Friday, March 30, 2007

Arrggg Linux + JOGL

Today, I was doing some work for my other subject "Enterprise Programming" which requires you to do everything on Linux. So while I was on Linux I thought I would attempt to get JOGL working with Netbeans, so I could do some development on it. I prefer to develop on Linux because I get to learn new skills and work with a new operating system, and also the look and feel of the OS is much more appealing to me than Windows. So I hunted down a heap of websites looking for a tutorial on how to install JOGL on a linux system, but I kept getting other people having the same problem and no one providing a solid solution. Every time I tried to compile some JOGL code it would tell me that it couldn't find the library files and cause an exception.

Some links I bookmarked:
Environment Variables
Hello World tutorial
JOGL forums
JOGL install tutorial

Arrggg!!! after about 2 hours of trying to get it to work with Netbeans, I installed Eclipse and tried to get it to work with that. NO SUCCESS BAH! I just cant figure out how this thing needs to be setup on Linx. I gave up and switched over to Windows.

I had installed Netbeans on Windows not long ago, just to get my PC ready for some coding when the time comes. I used the above hello world tutorial to test if JOGL was working on Windows and encountered the exact same problem that was happening on Linux, SIGH! I had looked at the JOGL install tutorial several times at this point, but I guess I just wasn't reading it properly because of my frustration, after reading it VERY carefully I discovered this section:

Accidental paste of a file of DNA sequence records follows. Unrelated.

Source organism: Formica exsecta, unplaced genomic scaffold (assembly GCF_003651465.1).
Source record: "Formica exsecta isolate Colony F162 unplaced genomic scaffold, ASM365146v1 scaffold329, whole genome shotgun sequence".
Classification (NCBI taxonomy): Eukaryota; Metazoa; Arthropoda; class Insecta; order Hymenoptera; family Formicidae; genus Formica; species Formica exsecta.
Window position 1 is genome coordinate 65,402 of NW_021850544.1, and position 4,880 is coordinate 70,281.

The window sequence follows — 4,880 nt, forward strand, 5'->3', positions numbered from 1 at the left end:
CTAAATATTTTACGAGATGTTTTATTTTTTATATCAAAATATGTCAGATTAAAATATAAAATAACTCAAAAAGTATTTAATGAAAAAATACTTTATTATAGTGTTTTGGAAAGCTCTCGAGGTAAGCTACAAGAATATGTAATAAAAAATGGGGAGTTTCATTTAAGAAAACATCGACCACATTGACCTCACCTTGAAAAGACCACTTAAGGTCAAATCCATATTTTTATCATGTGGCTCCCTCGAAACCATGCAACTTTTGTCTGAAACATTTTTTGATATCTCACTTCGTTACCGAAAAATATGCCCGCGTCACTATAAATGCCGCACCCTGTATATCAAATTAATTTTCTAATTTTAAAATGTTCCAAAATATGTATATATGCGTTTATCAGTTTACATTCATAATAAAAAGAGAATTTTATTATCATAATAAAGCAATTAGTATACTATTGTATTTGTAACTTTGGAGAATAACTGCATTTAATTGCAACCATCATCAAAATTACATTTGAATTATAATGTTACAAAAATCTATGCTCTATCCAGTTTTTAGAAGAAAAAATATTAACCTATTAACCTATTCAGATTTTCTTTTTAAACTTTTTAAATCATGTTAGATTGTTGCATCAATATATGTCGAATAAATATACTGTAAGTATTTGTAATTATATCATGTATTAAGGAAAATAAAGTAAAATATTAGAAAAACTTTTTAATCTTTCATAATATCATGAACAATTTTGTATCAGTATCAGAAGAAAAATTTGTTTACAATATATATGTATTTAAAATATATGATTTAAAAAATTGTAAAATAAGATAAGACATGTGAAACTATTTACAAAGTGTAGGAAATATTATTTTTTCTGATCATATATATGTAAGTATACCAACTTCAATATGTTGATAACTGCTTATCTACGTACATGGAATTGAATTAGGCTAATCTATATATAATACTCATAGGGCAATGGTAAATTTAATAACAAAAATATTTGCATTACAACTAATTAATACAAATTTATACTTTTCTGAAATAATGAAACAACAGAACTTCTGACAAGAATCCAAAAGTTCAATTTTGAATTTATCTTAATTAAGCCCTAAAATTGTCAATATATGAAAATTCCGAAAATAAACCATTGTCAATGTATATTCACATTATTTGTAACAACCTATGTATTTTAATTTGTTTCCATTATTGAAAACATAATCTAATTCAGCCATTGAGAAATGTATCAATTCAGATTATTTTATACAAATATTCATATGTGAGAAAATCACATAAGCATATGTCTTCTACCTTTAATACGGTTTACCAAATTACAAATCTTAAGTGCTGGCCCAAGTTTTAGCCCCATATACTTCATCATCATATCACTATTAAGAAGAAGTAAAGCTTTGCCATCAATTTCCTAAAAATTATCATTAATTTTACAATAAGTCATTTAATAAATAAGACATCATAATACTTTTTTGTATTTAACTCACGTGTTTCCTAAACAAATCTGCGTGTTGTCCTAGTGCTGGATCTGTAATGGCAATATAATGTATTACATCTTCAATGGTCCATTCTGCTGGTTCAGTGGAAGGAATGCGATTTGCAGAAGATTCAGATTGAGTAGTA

The .jar file jogl.jar needs to be in your CLASSPATH for compiling and running your code, while the native library file or files also need to be along the java.library.path at run time. You have two options of where to place these files.

Put the .jar in the lib/ext directory inside of the Java home directory, and the native libraries in an equivalent always-checked directory (such as jre/bin on Windows, or /Library/Java/Extensions on Mac OS X [note: this path has been changed since this article was first posted, on advice from Apple engineers. - ed). This approach gets you up and running quickly.

I soon discovered if I followed that to the letter it FINALLY worked! YAY. Ok, now that I have JOGL working on something I can finally start doing some test coding and try to get back into the swing of OpenGL.

I looked over the tutorials I did last semester in my OpenGL class and picked out one of the first ones we did, A spinning cube, and started coding it up in Java from C++. All of the OpenGL syntax is the same, and the translation between C++ and Java is very similar, so initially I thought this would be a fairly simple task to complete. I was wrong. I made use some of the demo code that is available from the JOGL website just so I could understand the layout and use of each section, to my surprise it was very similar to GLUT which is "Graphics Library Utility Toolkit" that simplifies the use of OpenGL, and also is supported on multiple platforms, so its commonly used on Linux for C++ OpenGL development. I reached the point were I was building the polygon method which would output all the vertex, normal and colour information to the screen for each side of the cube, because this function only made use of only OGL methods I just copied and pasted it in. It told me that all the functions inside the glBegin tags were causing an error, but to me they looked perfectly fine.



This means glColor3fv means its looking for 3 floats inside an array that specify the RGB values.

I was looking at the way I had defined the color array and the values inside it, to make sure everything was right according to Java's method of defining arrays and everything looked right, but it was still giving an error. After about an hour of doing everything I could think of, I finally discovered that the command was asking for two parameters, not just one. It was looking for an offset variable, which I have no idea what its use would be but if I was to take a guess it would have to be something like an offset value for the start off the array, or something similar to that. Frustrated at how long it took me to get this far I had to step away and thought I'll leave it till tomorrow and start fresh in the morning.

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